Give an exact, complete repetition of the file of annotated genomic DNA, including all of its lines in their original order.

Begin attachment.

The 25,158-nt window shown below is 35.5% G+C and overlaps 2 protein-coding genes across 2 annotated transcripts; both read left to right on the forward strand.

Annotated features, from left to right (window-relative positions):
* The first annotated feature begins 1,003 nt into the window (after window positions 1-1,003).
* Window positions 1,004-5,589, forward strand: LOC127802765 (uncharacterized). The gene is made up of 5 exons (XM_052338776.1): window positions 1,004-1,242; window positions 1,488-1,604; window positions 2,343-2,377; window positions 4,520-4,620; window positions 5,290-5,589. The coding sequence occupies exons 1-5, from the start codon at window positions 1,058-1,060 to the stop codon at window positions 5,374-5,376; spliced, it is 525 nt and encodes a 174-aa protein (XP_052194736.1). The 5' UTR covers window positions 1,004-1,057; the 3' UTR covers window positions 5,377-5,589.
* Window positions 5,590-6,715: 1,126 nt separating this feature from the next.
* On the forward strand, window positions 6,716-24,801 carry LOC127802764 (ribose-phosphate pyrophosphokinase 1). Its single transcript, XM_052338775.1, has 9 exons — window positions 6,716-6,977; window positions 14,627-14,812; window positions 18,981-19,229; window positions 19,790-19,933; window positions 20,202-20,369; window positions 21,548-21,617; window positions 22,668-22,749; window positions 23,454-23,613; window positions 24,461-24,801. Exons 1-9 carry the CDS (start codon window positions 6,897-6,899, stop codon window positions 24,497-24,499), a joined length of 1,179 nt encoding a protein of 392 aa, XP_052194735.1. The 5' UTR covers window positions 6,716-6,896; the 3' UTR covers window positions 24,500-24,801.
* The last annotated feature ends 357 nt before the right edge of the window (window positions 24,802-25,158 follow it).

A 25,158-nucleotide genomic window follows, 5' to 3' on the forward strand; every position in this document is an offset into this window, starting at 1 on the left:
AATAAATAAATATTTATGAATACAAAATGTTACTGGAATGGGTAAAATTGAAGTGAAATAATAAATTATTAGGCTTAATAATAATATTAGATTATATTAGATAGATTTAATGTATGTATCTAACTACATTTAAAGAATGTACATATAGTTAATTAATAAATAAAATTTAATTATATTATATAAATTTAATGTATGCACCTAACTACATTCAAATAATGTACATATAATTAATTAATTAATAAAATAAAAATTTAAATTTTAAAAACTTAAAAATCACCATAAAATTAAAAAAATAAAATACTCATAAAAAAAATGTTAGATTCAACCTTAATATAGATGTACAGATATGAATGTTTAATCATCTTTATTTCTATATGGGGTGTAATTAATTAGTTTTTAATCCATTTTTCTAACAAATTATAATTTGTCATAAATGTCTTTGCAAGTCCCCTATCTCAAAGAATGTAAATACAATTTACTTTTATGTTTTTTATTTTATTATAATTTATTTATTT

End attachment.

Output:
The 25,158-nt window shown below is 35.5% G+C and overlaps 2 protein-coding genes across 2 annotated transcripts; both read left to right on the forward strand.

Annotated features, from left to right (window-relative positions):
* The first annotated feature begins 1,003 nt into the window (after window positions 1-1,003).
* Window positions 1,004-5,589, forward strand: LOC127802765 (uncharacterized). The gene is made up of 5 exons (XM_052338776.1): window positions 1,004-1,242; window positions 1,488-1,604; window positions 2,343-2,377; window positions 4,520-4,620; window positions 5,290-5,589. The coding sequence occupies exons 1-5, from the start codon at window positions 1,058-1,060 to the stop codon at window positions 5,374-5,376; spliced, it is 525 nt and encodes a 174-aa protein (XP_052194736.1). The 5' UTR covers window positions 1,004-1,057; the 3' UTR covers window positions 5,377-5,589.
* Window positions 5,590-6,715: 1,126 nt separating this feature from the next.
* On the forward strand, window positions 6,716-24,801 carry LOC127802764 (ribose-phosphate pyrophosphokinase 1). Its single transcript, XM_052338775.1, has 9 exons — window positions 6,716-6,977; window positions 14,627-14,812; window positions 18,981-19,229; window positions 19,790-19,933; window positions 20,202-20,369; window positions 21,548-21,617; window positions 22,668-22,749; window positions 23,454-23,613; window positions 24,461-24,801. Exons 1-9 carry the CDS (start codon window positions 6,897-6,899, stop codon window positions 24,497-24,499), a joined length of 1,179 nt encoding a protein of 392 aa, XP_052194735.1. The 5' UTR covers window positions 6,716-6,896; the 3' UTR covers window positions 24,500-24,801.
* The last annotated feature ends 357 nt before the right edge of the window (window positions 24,802-25,158 follow it).

A 25,158-nucleotide genomic window follows, 5' to 3' on the forward strand; every position in this document is an offset into this window, starting at 1 on the left:
AATAAATAAATATTTATGAATACAAAATGTTACTGGAATGGGTAAAATTGAAGTGAAATAATAAATTATTAGGCTTAATAATAATATTAGATTATATTAGATAGATTTAATGTATGTATCTAACTACATTTAAAGAATGTACATATAGTTAATTAATAAATAAAATTTAATTATATTATATAAATTTAATGTATGCACCTAACTACATTCAAATAATGTACATATAATTAATTAATTAATAAAATAAAAATTTAAATTTTAAAAACTTAAAAATCACCATAAAATTAAAAAAATAAAATACTCATAAAAAAAATGTTAGATTCAACCTTAATATAGATGTACAGATATGAATGTTTAATCATCTTTATTTCTATATGGGGTGTAATTAATTAGTTTTTAATCCATTTTTCTAACAAATTATAATTTGTCATAAATGTCTTTGCAAGTCCCCTATCTCAAAGAATGTAAATACAATTTACTTTTATGTTTTTTATTTTATTATAATTTATTTATTT